Here is a possible solution for his request, which pretty much does what Mr. Mukhopadhyay had specified in his request. In this example we’ll use a sample MARC21 file which can be downloaded from here to try out this example. This dataset has a 14 unique bibliographic records with a total of 42 item (holdings) record, belonging to 03 specific broader subjects i.e. English, Economics and Political Science. As per Mr. Mukhopadhyay’s use-case, the MARC field 650 holds the broader subject classification. However, to match real world scenarios the 650 fields in some of the cases have other subject headings defined including narrower terms. Also additionally we are going to add an additional column to our report – the biblionumber, so that if required we can cross check a title in the report generated against the biblionumber in the database.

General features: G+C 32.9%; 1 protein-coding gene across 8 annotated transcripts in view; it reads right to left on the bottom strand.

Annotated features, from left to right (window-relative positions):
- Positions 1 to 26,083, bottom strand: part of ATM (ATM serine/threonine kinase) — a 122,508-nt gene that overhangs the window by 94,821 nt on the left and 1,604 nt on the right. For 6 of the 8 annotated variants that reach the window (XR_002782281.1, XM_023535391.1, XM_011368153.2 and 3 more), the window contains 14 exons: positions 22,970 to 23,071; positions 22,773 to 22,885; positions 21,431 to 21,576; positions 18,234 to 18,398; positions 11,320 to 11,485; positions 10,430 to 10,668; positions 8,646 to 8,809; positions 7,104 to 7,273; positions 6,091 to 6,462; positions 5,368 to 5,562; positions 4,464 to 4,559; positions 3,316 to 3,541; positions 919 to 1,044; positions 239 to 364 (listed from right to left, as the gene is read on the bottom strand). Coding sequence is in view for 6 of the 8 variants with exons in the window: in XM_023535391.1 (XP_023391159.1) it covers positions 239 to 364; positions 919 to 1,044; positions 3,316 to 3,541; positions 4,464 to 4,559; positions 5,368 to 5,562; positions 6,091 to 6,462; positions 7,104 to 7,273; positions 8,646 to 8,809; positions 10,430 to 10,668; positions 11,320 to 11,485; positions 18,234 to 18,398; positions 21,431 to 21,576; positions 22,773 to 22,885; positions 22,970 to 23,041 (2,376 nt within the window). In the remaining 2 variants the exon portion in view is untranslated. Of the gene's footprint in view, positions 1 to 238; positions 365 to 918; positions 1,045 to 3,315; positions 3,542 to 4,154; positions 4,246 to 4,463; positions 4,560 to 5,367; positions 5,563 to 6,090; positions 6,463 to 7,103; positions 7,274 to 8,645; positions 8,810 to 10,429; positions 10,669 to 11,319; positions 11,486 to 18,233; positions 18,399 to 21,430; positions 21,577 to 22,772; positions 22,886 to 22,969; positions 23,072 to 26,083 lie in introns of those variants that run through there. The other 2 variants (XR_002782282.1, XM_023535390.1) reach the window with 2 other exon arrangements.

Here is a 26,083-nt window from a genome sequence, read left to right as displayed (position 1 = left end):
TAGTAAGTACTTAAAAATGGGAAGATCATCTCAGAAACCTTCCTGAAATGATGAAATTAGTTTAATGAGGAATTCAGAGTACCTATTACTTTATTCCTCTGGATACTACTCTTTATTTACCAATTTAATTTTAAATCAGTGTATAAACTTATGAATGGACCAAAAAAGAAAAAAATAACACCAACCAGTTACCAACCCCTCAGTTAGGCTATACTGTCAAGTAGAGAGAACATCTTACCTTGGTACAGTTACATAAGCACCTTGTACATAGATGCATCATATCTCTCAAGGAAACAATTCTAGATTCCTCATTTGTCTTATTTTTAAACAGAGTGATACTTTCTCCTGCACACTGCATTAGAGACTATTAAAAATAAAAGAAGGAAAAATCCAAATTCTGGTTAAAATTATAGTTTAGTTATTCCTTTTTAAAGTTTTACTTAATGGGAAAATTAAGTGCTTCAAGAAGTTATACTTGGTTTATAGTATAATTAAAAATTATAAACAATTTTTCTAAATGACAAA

CAVEAT EMPTOR: If you are going to try out this example, we suggest that you define a new Koha library and import this MARC file into it. Mixing this sample data with your existing records is strongly advised against.

Step #1 – Create a new Koha instance and set it up
We are going to use the koha-create Debian command to create a new Koha instance and we shall call our instance as demo.
sudo koha-create --create-db demo

You may calls your instance by whatever name you like. If you are not aware of the koha-create command, please read up “Commands provided by the Debian packages“. Next we will do a default setup and proceed to define a Library that we’ll call “L2C2 Technologies Demo Library” identified by the code “MAIN”, using these instructions here.